Explained: 7 Steps to Incorporate a Company in USA (from outside USA)
[Editorial Notes: A lot of Indian startups (especially SAAS players) have a common query related to incorporating their company in US. Girish, founder of Freshdesk shares all you need to do in order to incorporate your company in US.]
When we started Freshdesk,we decided to incorporate in the USA because that seemed to be best option for a SAAS company that wanted to handle recurring payments from international customers from day 1. Our preferred payment gateway will work only with US bank accounts and it is easier to get a US bank account if you are a USA corporation.We are based out of India and the options for accepting dollar payments with recurring billing were seriously limited and expensive.The only option seemed to be Paypal but again we were not sure if we could link Paypal with our Indian bank accounts for USA payments.
Since there were not many resources available on the web for incorporating a US corp from abroad I thought I will share our story for the benefit of future entrepreneurs.
Ofcourse there are many other ways to do this – but this is how we did it.
1. Incorporation – in the State of Delaware as a Delaware C Corp.
If you ask “Why Delaware” ? – We couldn’t find anything convincing for “Why not” ?
Total cost for incorporation – $1278
Lawyer Fees – $1005(Ryan Roberts at http://startuplawyer.com/) I would highly recommend Ryan. He was very professional and knowledgeable and very easy to work with thru email and skype. He charged us a flat fee for the full service startup incorporation package and this included
Memorandum of Association, Articles of Association, Restricted Stock Purchase agreements, Technology Transfer agreements, Proprietary Information agreements etc.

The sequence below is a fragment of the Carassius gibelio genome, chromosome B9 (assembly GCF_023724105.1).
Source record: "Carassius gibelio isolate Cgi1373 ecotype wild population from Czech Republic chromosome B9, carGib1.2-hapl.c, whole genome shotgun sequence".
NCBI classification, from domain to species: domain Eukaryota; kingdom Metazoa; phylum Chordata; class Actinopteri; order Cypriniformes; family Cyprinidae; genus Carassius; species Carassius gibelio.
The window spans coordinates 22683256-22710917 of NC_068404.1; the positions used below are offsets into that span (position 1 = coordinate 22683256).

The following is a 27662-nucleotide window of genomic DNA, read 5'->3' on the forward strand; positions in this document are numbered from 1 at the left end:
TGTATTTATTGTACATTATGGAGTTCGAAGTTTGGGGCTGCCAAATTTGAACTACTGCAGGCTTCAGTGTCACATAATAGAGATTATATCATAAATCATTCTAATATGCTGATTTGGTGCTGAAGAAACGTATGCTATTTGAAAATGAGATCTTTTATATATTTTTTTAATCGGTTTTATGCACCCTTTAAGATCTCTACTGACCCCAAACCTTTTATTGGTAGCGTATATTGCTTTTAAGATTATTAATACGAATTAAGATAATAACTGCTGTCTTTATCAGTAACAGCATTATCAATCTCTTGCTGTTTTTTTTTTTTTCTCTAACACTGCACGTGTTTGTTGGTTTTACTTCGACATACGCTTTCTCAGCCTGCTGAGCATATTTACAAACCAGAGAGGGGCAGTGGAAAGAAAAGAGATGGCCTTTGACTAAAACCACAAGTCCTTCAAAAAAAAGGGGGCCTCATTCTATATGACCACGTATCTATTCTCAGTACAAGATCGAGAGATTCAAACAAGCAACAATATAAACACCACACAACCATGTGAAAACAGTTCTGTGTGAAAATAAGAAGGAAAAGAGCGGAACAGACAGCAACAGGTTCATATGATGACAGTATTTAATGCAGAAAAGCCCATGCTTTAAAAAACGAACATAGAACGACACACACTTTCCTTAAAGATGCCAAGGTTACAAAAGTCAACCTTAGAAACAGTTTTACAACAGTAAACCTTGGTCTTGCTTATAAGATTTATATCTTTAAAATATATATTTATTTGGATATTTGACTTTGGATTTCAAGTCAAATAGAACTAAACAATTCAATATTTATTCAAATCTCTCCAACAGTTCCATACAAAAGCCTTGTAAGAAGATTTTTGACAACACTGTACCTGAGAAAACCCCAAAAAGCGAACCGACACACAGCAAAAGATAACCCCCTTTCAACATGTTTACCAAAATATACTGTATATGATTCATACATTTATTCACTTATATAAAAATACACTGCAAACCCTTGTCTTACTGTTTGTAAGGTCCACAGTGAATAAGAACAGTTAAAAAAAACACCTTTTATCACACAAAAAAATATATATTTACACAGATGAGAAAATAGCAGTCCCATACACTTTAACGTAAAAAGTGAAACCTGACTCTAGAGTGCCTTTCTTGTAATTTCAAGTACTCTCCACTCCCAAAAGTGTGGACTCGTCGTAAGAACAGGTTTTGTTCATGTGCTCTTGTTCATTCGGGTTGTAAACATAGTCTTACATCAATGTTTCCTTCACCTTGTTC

Incorporation fees – 148 (Delaware C Corp)
Registered Agent fees – $125 (This is a yearly fee) (Bloomberg Excelsior Business Services)
(A registered agent service is mandatory to incorporate a delaware corporation if you live outside Delaware)
2. Employer ID Number (EIN – TAX Number)
Every business in the US needs a EIN number. (also known as Tax ID number) After Incorporation docs are ready, fill form SS4 and call the IRS Philadelphia center directly at
(800) 829-4933. (This is the only office in the US that processes EIN for US business that are incorporated from foreign countries.
They will give you the EIN on the phone. It may be helpful if you have a fax nearby at the time of calling. (You can fax the filled SS4 form to them so that you don’t have to spell out all the details on the phone)
3. US Physical Address
You need a physical US address for receiving business documents .There are several mail service forwarding providers charging different rates.
My choice was Virtualpostmail.com – a web 2.0 company who seemed to be miles ahead of others in what seems to be a very traditional industry. I chose the $20 plan.
They scan mails and send an email, you can choose emails that needs to be opened and the contents scanned or just forward those mails to any other international address.